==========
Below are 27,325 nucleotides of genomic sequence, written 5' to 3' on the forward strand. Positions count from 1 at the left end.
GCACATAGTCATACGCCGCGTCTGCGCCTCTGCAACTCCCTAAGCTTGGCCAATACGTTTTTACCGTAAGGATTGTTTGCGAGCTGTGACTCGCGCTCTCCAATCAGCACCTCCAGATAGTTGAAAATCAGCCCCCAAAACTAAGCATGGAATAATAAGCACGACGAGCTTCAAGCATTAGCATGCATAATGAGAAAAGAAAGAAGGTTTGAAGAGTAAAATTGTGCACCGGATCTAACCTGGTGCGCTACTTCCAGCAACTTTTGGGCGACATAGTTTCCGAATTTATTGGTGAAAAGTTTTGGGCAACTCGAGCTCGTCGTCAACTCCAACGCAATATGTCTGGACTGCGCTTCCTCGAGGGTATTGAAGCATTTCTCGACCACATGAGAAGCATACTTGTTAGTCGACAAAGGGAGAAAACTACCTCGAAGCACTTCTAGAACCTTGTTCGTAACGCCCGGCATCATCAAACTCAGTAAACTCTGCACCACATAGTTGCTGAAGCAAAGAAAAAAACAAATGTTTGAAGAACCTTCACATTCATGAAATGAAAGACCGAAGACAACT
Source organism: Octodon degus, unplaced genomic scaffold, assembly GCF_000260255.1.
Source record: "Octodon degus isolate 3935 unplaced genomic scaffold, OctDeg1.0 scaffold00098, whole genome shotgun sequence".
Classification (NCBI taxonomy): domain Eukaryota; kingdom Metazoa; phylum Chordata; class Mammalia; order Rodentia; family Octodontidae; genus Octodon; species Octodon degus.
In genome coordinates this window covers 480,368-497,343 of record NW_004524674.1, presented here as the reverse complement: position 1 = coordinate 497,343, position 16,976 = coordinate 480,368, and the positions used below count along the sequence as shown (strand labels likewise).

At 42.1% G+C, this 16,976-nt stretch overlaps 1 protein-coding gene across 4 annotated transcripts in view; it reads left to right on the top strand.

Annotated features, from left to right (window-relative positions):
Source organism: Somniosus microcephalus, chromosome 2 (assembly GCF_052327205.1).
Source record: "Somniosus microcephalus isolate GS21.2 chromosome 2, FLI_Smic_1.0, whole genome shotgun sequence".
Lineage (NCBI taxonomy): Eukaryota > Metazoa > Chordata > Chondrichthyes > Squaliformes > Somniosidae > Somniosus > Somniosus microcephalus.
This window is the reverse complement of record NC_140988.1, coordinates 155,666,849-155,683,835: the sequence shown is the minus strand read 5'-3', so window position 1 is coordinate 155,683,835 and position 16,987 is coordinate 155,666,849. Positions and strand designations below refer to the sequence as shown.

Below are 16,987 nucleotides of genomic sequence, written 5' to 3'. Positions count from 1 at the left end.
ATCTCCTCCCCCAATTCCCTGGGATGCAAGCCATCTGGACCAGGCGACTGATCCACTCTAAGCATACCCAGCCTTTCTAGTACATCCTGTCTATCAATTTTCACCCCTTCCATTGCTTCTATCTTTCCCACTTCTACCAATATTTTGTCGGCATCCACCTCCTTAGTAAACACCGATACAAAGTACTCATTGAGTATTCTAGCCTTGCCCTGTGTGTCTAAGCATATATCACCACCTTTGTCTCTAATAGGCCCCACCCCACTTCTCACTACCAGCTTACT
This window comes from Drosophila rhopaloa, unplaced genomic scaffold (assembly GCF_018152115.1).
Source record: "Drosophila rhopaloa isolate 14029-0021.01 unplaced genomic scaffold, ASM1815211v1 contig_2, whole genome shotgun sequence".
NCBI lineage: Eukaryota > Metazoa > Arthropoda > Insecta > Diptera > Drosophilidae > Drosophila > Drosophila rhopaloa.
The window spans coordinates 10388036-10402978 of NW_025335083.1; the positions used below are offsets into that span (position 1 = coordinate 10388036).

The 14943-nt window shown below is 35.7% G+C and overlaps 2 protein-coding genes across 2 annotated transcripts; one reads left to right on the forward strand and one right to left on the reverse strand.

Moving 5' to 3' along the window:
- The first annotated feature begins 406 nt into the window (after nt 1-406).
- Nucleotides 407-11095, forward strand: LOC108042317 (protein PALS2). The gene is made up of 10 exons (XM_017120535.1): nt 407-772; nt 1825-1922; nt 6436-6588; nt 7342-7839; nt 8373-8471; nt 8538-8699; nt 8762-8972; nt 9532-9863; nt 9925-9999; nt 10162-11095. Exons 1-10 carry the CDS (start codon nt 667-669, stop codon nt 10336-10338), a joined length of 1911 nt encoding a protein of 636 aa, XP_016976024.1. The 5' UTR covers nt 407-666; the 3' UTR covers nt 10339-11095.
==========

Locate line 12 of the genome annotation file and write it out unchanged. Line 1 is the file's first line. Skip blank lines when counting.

This window is the reverse complement of record NC_140988.1, coordinates 155,666,849-155,683,835: the sequence shown is the minus strand read 5'-3', so window position 1 is coordinate 155,683,835 and position 16,987 is coordinate 155,666,849. Positions and strand designations below refer to the sequence as shown.